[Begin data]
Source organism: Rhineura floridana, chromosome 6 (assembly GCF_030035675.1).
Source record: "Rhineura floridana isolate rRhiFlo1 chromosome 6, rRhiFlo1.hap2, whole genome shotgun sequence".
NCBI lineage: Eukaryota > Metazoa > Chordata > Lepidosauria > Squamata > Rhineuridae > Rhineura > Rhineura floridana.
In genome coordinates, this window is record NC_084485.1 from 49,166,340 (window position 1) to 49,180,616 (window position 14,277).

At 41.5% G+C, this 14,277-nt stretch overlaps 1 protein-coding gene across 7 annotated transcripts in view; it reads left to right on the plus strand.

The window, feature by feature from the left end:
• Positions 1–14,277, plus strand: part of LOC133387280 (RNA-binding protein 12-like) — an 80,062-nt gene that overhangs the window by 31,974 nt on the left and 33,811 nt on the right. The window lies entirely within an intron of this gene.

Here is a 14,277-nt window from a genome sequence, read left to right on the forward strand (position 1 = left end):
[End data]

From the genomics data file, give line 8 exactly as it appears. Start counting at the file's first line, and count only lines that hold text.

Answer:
Here is a 14,277-nt window from a genome sequence, read left to right on the forward strand (position 1 = left end):